Next in 1957, came a triumphantly successful visit to the famous Tanglewood Festival in Massachusetts, the summer residence of the Boston Symphony Orchestra. Morris’s conducting skills on display caused a sensation and, at 28, he was the first Briton to be awarded a Koussevitsky Memorial Prize. This impressed the internationally famous conductor George Szell who promptly invited him to be his assistant with the renowned Cleveland Symphony Orchestra for a three year period during which his technique and style came to maturity. Szell was a perfectionist but also a very notorious martinet, frequently treating his professional musicians with scant respect. Some believe that this attitude influenced Morris’s style with his performers and was to be a blight on his relationship with managers and very many players under his baton for the rest of his career. Had he instead experienced the quiet unshowy authority of a Carlos Kleiber or the relaxed charm of a Dmitri Mitropoulos in the USA, his career might have developed rather differently. In truth, the reign of famously tyrannical conductors, like the legendary Toscanini, was already over, and belonged to a different era. Szell, however on account of his huge celebrity could behave in a certain manner which would no longer be acceptable in the profession at large. Morris lacked the stature and fame to get away with this but, given the right conditions, there was no doubt he could inspire and stimulate any group of players from his podium to give of their best, as many critics were to testify.
Wyn’s first major British breakthrough was to come in 1963 when he conducted the Royal Philharmonic Orchestra in the Royal Festival Hall with a performance of Mahler’s Ninth Symphony. This coincided with a new upsurge of interest in this composer which he was to make his speciality. The reviews were ecstatic, and the Times compared him to the great Bruno Waiter. The term “a Celtic Furtwangler” was even bandied about. (He had even claimed to have learned much from his illicitly listening to this maestro’s wartime broadcasts on Gem1an radio).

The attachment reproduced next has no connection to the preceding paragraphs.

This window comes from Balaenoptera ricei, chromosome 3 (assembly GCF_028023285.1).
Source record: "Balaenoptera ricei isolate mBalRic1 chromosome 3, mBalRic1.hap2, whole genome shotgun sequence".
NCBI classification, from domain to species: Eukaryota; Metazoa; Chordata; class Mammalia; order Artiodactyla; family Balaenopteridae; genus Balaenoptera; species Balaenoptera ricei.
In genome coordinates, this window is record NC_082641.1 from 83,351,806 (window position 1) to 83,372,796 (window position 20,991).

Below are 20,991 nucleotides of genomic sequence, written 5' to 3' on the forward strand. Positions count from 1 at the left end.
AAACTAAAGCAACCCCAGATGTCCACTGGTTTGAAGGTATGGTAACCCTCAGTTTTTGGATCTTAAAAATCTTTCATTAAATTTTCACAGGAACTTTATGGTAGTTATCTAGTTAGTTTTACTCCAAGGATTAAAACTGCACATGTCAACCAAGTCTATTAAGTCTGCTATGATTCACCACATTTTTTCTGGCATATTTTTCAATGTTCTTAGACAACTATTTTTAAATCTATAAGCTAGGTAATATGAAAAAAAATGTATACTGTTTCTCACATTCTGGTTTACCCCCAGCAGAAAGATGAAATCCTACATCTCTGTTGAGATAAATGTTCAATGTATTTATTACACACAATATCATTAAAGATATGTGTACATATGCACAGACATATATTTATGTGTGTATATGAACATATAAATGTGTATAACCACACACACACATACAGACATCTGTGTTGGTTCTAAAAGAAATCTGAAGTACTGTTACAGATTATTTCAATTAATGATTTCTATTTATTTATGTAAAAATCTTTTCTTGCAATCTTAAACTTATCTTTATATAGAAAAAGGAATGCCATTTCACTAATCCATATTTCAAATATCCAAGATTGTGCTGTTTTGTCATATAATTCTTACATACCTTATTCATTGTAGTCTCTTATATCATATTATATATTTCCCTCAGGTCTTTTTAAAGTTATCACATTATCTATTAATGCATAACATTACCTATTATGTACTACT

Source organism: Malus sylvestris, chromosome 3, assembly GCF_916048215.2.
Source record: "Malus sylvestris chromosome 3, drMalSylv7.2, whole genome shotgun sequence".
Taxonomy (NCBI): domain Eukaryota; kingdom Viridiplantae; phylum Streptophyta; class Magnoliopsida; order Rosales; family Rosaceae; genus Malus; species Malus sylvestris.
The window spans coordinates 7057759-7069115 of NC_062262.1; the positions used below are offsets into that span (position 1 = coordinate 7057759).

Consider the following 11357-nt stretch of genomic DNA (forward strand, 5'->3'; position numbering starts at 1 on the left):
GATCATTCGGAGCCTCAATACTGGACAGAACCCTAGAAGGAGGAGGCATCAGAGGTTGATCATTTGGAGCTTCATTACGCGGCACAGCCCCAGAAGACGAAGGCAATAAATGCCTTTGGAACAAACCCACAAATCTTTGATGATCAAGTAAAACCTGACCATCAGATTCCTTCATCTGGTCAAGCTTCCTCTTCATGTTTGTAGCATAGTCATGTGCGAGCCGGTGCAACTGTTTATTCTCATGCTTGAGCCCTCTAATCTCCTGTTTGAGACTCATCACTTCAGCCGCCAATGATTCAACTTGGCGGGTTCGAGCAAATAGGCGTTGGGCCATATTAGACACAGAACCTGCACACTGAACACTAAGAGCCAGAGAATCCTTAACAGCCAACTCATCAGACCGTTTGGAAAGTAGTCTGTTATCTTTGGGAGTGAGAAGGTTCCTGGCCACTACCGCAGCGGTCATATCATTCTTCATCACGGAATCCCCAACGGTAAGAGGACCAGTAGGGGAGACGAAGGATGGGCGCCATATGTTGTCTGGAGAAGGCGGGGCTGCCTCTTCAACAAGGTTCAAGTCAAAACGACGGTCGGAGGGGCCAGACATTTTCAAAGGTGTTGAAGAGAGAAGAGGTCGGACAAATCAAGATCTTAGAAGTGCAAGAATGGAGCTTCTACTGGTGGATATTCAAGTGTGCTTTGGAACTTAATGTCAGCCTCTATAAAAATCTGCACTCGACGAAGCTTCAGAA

Previously Wyn had been able to demonstrate to people at home his talents at their most dramatic and flamboyantly successful when he spent two years preparing for the chief concerts of the Royal National Eisteddfod at Llanelli in 1962.As well as large scale choral music by Mendelssohn, Verdi and Berlioz he included a performance of an extended biblical cantata by his father in one of the programmes. Some older people still remember his personal and idiosyncratic handling of the musical forces involved- some, indeed, but not all, with bemused admiration. The reaction to his fiery personality was always partisan. This, in fact, proved to be the case after Sir Malcolm Sargents’s death in 1967 which led to his appointment to conduct the Royal Choral Society (1968-1970), and the famous Huddersfield Choral Society (1969-1974), both “plum jobs” and both ending in recrimination. With the Huddersfield, their regular orchestra (the Liverpool Philharmonic) became the bone of contention. The “Royal” was split apart and a large number or his loyal choristers left with him to form a new “Bruckner-Mahler” Choir. (He had been awarded, in 1968, the American Bruckner-Mahler Memorial Society’s Medal). Under his baton, this new choir went on to give a rare performance of Rachmaninov’s unaccompanied choral Vespers (the “All-night Vigil”), thus demonstrating not only the conductor’s irrepressible temperament but also his genuinely adventurous exploration of the byways of the repertoire. (Rachmaninov’s choral music was far from fashionable at the time; indeed it was Wyn himself who revived the Russian composer’s masterly cantata The Bells). Such indeed was the special venturesome spirit which again led him to perform publicly in 1972 (and later record) Deryck Cooke’s final performing score of Mahler’s unfinished Tenth Symphony to considerable critical acclaim, and rather less effectively, in 1968 Barry Cooper’s realisation of the sketches for Beethoven’s “Tenth”. Later Wyn was to record for the Pickwick label a well-received complete cycle of the Beethoven symphonies, a few of which are still obtainable.